The professional workforce walks a slippery slope with the doomscrolling dilemma, particularly those in behavioral health, integrated care, and related roles. Practitioners are faced with increasing numbers of patients seeking treatment for anxiety, depression, insomnia, and other symptoms related to the negative news cycle. Yet, each practitioner, is also a human being, striving to set limits on their own over-exposure to the media. Balancing professional self-care with respect for patient autonomy and rendering of effective treatment becomes the sharpest of double-edged swords. Professionals must limit their (over) exposure and potential collective occupational trauma, while intervening effectively with patients: an ethical dilemma of its own!

Why We Do It

            One quick answer is, misery loves company. Reading about negative events validates negative feelings felt by individuals. The more one seeks to satisfy this need, the more doomscrolling advances to addictive habit. Striving to stay informed about current events devolves into a vicious cycle where stress increases and cortisol levels rise. A myriad of health issues can result: increased blood pressure and glucose levels, migraine headaches, insomnia, or autoimmune disorders (e.g., lupus, multiple sclerosis, rheumatoid arthritis, Sjögren’s syndrome).  

What to Do About It

Here are 5 strategies to inform your efforts:

  1. Limit Social Media Bandwidth: Read one article in the morning, listen to a podcast from that favorite platform (or news outlet) you trust. 
  2. Take Social Media Breaks: Don’t get sucked in or your energy will be sucked out. You may stay off social media certain times of the day, or for longer periods of time (e.g., during the workday, weekends, or for several months).
  3. Use Body Scanning, Breathing, and Other Trauma-informed Tactics: Doomscrolling can trigger prior traumas. A colleague recently shared how use of trauma-informed interventions made the difference, for both clinician and patient. Regular body scans are an asset: take that nice deep breath, then start at the top of your head and move down your body. Note any sensations that appear: ringing in your ears, pressure around or behind your eyes, a tight neck or back, tingling in your chest or gut. 4-7-8 breathing is an asset as well.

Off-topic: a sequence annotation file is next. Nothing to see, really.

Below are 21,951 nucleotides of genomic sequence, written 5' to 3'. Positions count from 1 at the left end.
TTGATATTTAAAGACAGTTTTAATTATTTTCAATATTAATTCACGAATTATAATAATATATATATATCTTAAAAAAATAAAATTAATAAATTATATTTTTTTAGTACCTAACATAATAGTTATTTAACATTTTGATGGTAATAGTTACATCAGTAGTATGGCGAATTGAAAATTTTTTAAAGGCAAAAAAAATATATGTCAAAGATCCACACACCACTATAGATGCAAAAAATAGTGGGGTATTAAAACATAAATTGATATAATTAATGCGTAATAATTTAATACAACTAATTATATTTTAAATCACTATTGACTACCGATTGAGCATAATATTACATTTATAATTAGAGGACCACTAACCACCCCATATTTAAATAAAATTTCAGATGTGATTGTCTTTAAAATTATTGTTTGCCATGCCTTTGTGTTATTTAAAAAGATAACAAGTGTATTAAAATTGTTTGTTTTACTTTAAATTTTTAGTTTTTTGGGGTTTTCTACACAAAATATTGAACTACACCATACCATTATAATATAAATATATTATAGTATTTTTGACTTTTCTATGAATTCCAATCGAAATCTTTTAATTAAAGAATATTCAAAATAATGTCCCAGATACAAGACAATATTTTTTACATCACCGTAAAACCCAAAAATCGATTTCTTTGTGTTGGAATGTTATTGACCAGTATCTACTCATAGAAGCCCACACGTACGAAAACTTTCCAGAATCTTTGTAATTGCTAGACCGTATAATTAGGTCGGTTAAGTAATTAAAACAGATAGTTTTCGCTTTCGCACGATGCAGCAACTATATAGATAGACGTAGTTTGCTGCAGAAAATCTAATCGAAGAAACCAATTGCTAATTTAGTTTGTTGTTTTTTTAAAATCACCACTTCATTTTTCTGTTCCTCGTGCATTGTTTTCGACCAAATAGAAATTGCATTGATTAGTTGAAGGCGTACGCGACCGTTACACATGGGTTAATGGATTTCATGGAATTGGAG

4. Sleep Hygiene Strategies: Doomscrolling and insomnia are a dyad. Sound strategies that address both disruptors include:
    • Declare a screen-free sleep space.
    • Keep traditional items nearby, such as a notepad or book. Jot down thoughts that wake you up or read to tire your eyes without using a digital screen.
    • Detox devices by turning off notifications and removing apps; block apps and distracting websites using Freedom or other like-platforms. 
    • Avoid heated or emotional posts within an hour of bedtime
    • Keep screen-free hours one hour prior to bedtime and over the sleep cycle.
  5. Stay Proactive and Consistent: It is easy to fall off the Doomscrolling wagon. Stay vigilant; like any addiction, it won’t take much to fall down the rabbit hole and re-engage. Take control of doomscrolling before it takes control of you!

Have other thoughts? Feel free to add them below!